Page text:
LEDs turn up the competition in price war against CFLs

The New York Times recently reported that CFL shipments were down by almost 10 percent for the first quarter of 2015 compared with the same period last year, while shipments of LEDs were up by more than 150 percent, according to the National Electrical Manufacturers Association.

So what does this mean?

The demand for CFLs is dwindling, while the demand for LEDs is rising. For years, the cost differential was the only competitive advantage CFLs enjoyed; but now the playing field is leveling. While there are still applications that are better-suited to CFLs as opposed to LEDs, like areas which require high-intensity lighting, manufacturers like General Electric are shifting their focus towards LEDs.

In the past month or so, we’ve seen two relatively inexpensive LED bulbs come to market, thanks to GE and Philips.

The GE Bright Stik, a cylindrical 60-watt bulb, comes in a three-pack available for $9.97. The light bulb is geared toward businesses that typically use CFLs, like hotels, because its slimmer shape lets it fit into existing fixtures that were designed for CFLs.

Philips’ low-priced LED bulb was introduced to the market at $4.97 apiece, with a two-for-one deal for the first 90 days. The bulb is meant to serve as a utilitarian bulb that does not dim and can be used in places like basements, laundry rooms and anywhere that requires a consistent level of lighting.

Phillips Bulb

This is all positive news for the entire LED industry — sapphire manufacturers included. Prices for LEDs have dropped in part because of government regulations, but also because of increased efficiencies when it comes to LED and sapphire manufacturing.

By developing large diameter wafers, manufacturers have been able to maximize the usable area of a sapphire wafer, which effectively maximizes the number of LED chips produced per wafer. Then, through technologies like Patterned Sapphire Substrates, precise etching and patterning can increase the total light extraction efficiency as much as 30 percent.

With prices dropping, LEDs are now becoming a viable option for people’s lighting needs worldwide. From Africa to Asia to North America, LED lighting is helping to break new grounds. As LEDs continue catch on, the LED Revolution we have been discussing on this blog becomes less hypothetical and more a reality.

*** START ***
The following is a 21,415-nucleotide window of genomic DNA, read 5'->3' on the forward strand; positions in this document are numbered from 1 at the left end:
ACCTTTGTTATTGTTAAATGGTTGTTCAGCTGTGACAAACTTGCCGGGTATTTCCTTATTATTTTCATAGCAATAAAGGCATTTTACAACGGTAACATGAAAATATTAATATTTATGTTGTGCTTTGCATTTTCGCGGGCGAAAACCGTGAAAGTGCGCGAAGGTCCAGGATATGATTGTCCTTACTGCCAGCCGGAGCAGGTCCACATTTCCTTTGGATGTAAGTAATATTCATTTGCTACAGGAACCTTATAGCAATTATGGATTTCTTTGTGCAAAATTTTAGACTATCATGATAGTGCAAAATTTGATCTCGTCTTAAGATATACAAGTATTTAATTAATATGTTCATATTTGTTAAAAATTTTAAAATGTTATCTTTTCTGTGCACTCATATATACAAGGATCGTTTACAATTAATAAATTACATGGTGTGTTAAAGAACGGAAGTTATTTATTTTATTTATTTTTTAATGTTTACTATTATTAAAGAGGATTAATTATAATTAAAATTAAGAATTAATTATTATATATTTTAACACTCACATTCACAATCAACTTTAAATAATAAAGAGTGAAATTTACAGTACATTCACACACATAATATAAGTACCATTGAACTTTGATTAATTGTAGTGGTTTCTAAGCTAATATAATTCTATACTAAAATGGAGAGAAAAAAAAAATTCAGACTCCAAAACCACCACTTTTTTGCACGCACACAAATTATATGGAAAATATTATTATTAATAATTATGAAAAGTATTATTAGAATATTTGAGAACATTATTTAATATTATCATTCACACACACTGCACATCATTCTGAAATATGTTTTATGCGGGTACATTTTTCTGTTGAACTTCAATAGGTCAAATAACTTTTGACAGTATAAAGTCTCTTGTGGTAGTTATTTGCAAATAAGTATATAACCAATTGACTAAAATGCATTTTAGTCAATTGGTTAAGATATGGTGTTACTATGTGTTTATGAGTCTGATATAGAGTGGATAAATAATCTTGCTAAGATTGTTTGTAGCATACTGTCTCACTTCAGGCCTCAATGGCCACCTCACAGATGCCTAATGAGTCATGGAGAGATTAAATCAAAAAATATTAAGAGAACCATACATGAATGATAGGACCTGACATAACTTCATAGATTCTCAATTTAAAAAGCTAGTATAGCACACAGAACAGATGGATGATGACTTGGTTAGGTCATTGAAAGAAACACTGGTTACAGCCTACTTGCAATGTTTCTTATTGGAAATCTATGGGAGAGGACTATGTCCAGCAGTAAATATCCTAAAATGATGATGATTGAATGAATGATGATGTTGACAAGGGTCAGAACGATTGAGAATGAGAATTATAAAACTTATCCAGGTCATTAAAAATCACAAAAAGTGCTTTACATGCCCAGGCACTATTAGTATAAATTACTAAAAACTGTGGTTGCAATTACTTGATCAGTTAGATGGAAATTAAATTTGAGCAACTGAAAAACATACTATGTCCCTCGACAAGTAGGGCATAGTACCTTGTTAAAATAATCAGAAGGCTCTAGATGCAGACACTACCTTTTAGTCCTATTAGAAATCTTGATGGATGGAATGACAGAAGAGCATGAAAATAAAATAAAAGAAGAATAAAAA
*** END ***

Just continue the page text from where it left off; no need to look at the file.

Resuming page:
Cities Worldwide Tap LEDs to Make Skylines Sparkle

The world’s skylines are changing. They’re no longer bathed in white light or neon. Thanks to new programmable LEDs, today’s city skylines are transformed into rainbows of light promoting good causes, events and company brands in every color imaginable that can change nightly.

But first let’s take a look at how lighting in cities got its start. Skylines and exhibitions played an early role in promoting lighting. Perhaps one of the most notable points in the history of lighting is the Chicago World’s Fair in 1893.

The Chicago World’s Fair in 1893 set the stage for promoting the wonder of electric lighting. In fact it was a big part in the race to light the world between Westinghouse backing Nicola Tesla (inventor of alternating current) and General Electric, owned by JP Morgan and Thomas Edison (inventor of light bulbs and direct current).

Westinghouse outbid Edison for the contract to light and power the fair. More than 200,000 white incandescent bulbs, using Tesla’s polyphase alternating current system, amazed crowds as they lit up the world’s fair at night. How did they beat out Edison? They under-bid Edison and GE banned them from using Edison light bulbs in retaliation for losing the bid. To light the fair, Westinghouse and Tesla sidestepped Edison’s light bulb patents with a new double stopper light bulb.

Here’s a photo from the Chicago World’s Fair at night. Just imagine how impressive this display of light must have been to a population used to gas lights and candles.

Chicago World's Fair 1893

Chicago World’s Fair 1893

 

 

 

 

 

 

 

Back to today. LED lighting systems have given rise to a whole new look to a city skyline. Here are a few of the more colorful city skylines bathed in LED lighting.

New York, New York

New York City Skyline

New York City Skyline

Hong Kong

Hong Kong Skyline

Hong Kong Skyline

Chicago, IL

Chicago Skyline

Chicago Skyline bathed in pink for Breast Cancer Month

Dubai

Dubai Skyline

Dubai Skyline

For Further Reading

NY Post, City’s towers in LED arms race to get brightest spot in skyline, http://nypost.com/2014/03/23/citys-towers-in-led-arms-race-to-get-brightest-spot-in-skyline/

City Lab, How LEDs Have Transformed the City Skyline, http://www.citylab.com/design/2013/07/how-leds-have-transformed-city-skyline/6382/

NY Post, High-tech LEDs turning NYC skyline into a lightshow, http://nypost.com/2014/01/15/high-tech-leds-turning-nyc-skyline-into-a-lightshow/